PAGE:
• Women who would like a mutually beneficial “friend with benefits.” 

My new book, Sex after Grief: Navigating Your Sexuality After Losing Your Beloved, would be an excellent resource for you. Although this book is primarily for people whose partners have died, almost all of it will be helpful for you. There are sections for people who are or were spousal caregivers, how to date again, and how to get sexual with a new person.

Those of you who are fortunate enough to have loving partners now: show them Lonely Husband’s story, especially his ending paragraph, and discuss it. Give your partner the gift of knowing that you want them to seek closeness, intimacy, and joy with others if you can no longer provide these. Difficult as it is, have this conversation now. Put it in writing. 

Readers: Please share your thoughts about any of these questions by posting a comment: 

  1. If you’re in Lonely Husband’s situation, what have you tried to find friendship and intimate relationships? What worked and what didn’t?
  2. If you’re single and on a dating site, would you be open to someone like Lonely Husband? What would be important to read in his profile to make you want to take a chance and contact him?  
  3. If you’re partnered now, what have you discussed with your loved one about what should happen when one of you is no longer able to have a full relationship? 
  4. Your advice to Lonely Husband?

Send Joan your questions by emailing All information is confidential. Joan can only answer questions that are chosen for publication from readers age 60+

Joan Price is the author of several self-help books about senior sex including her newest, “Sex after Grief: Navigating Your Sexuality after Losing Your Beloved,” and the award-winning “Naked at Our Age: Talking Out Loud about Senior Sex.” Visit Joan’s website and blog and her Facebook page. For senior sex news and tips, subscribe to Joan’s free newsletter.





3 responses to “Ask Joan: Wife has Dementia

  1. I absolutely agree that he should be able to find intimacy and companionship, he’s being a good husband. We all have needs and as long as everything is above board it’s a win win as far as I’m concerned.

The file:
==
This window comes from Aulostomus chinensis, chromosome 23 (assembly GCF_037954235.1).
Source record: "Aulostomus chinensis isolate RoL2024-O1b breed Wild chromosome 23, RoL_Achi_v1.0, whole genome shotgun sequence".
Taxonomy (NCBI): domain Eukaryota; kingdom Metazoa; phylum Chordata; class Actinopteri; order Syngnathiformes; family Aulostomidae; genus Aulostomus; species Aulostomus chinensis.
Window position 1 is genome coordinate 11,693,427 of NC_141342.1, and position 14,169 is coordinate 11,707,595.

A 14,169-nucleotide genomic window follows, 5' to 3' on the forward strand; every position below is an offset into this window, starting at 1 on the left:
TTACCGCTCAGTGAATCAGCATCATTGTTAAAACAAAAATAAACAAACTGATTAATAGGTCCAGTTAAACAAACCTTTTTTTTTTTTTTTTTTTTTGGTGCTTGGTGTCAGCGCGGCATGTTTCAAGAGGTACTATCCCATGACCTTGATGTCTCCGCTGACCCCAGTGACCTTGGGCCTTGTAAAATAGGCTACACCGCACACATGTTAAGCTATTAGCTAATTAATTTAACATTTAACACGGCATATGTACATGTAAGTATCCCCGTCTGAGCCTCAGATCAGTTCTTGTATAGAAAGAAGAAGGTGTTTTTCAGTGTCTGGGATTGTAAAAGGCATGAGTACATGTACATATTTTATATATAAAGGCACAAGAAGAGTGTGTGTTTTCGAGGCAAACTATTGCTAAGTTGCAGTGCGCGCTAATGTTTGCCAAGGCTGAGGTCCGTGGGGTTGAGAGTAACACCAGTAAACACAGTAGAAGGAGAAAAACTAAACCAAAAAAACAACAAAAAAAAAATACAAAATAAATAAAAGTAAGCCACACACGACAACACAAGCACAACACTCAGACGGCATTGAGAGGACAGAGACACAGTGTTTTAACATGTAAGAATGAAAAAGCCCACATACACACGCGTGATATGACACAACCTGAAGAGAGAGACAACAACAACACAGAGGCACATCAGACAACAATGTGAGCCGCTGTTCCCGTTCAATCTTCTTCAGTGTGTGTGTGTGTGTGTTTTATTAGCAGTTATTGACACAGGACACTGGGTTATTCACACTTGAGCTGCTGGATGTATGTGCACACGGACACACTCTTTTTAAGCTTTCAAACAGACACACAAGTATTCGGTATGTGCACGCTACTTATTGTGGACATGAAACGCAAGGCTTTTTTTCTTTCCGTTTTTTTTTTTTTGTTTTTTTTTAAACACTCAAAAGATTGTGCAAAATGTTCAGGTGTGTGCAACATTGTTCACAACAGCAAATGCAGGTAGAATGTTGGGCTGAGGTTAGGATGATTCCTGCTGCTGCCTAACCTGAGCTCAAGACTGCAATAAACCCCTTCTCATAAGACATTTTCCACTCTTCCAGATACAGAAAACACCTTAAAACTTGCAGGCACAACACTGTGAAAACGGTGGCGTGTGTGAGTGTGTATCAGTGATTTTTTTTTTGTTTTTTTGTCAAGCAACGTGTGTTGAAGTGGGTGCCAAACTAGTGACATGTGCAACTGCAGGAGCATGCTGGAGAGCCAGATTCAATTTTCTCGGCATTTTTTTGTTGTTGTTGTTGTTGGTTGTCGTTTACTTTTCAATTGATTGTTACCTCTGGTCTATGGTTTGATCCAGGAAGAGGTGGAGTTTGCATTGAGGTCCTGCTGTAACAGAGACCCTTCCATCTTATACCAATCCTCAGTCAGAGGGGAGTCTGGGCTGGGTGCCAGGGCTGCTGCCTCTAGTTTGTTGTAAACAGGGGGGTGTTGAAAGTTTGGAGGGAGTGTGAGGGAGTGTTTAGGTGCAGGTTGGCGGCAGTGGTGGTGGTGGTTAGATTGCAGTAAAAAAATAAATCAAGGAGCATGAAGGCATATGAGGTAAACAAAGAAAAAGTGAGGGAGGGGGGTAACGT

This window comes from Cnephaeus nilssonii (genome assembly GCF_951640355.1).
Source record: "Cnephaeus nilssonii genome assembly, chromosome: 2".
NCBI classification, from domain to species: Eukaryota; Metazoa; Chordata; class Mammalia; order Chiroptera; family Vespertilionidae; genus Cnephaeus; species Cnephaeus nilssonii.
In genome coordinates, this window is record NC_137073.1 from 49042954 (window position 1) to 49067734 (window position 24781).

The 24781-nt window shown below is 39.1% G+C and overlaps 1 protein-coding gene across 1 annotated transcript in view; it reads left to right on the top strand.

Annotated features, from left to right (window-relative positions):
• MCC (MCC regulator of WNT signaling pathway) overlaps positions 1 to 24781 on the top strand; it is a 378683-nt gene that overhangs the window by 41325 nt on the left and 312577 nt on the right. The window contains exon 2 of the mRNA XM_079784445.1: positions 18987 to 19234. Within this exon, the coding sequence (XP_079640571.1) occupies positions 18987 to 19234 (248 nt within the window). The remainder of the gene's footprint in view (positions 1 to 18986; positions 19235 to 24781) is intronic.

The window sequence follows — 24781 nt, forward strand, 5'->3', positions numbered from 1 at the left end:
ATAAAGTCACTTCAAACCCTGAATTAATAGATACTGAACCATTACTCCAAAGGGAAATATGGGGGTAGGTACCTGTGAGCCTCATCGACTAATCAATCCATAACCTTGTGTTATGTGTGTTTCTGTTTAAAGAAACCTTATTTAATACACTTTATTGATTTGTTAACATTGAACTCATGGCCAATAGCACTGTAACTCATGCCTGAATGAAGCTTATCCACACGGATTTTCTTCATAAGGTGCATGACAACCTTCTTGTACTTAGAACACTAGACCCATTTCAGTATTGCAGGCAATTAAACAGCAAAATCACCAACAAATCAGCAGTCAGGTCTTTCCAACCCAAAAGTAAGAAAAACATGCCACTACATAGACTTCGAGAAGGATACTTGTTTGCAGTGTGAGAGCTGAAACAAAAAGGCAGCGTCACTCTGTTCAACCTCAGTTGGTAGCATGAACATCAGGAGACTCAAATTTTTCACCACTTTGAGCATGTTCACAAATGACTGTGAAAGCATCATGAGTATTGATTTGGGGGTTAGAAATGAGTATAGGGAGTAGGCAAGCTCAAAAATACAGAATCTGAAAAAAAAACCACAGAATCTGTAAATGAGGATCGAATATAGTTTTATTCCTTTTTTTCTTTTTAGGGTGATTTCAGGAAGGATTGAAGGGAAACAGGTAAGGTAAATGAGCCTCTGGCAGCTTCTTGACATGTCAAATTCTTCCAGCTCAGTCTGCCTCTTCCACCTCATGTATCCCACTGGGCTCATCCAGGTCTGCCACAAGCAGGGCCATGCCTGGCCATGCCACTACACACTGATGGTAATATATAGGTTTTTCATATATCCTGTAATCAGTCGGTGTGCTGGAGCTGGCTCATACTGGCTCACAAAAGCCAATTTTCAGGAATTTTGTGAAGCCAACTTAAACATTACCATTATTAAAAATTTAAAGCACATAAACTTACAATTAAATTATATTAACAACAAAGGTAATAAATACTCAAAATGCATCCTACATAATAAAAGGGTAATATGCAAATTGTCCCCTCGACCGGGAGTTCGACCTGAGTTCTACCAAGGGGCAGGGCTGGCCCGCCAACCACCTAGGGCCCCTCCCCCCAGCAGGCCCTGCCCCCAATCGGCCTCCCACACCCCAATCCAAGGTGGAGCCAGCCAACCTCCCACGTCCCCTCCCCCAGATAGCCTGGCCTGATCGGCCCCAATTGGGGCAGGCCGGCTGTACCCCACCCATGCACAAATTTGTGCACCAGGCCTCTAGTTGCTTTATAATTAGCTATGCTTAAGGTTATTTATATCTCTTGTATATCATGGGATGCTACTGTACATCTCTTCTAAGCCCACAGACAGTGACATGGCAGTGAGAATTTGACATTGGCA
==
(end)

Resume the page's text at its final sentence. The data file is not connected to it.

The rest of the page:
2. This man’s dilemma struck close to home for me in two ways. The first concerned my parents. My father developed Alzheimer’s and no longer recognized his family members. My devoted mother cared for him until he entered a special Alzheimer’s unit established at their retirement facility, and she continued to visit him daily until his death. During this process she attended a caregiver support group and met a man who had lost his wife to Alzheimer’s. They found much in common, became lovers, eventually married, and had several happy years together before they died.The second way that Lonely Husband’s predicament struck home for me was my own situation. My wife had COPD, macular degeneration, and a heart condition, the combination of which left her increasingly debilitated during the final 3 years of her life. I became first a part-time and then a full-time caregiver as our once robust sex life declined and then disappeared altogether. In her final months, as we talked about her demise, she blessed me with a statement quite similar to Lonely Husband’s heartfelt “I wish” list. Consequently, although I continue to miss her every day I felt supported in my efforts to date and resume partnered sex following her death. I have been fortunate, as I hope Lonely Husband will be, too, to meet a wonderful new person via an on-line dating site, and she and I are in a delightful, committed consensual non-monogamous relationship that brings me joy and makes me feel alive once again.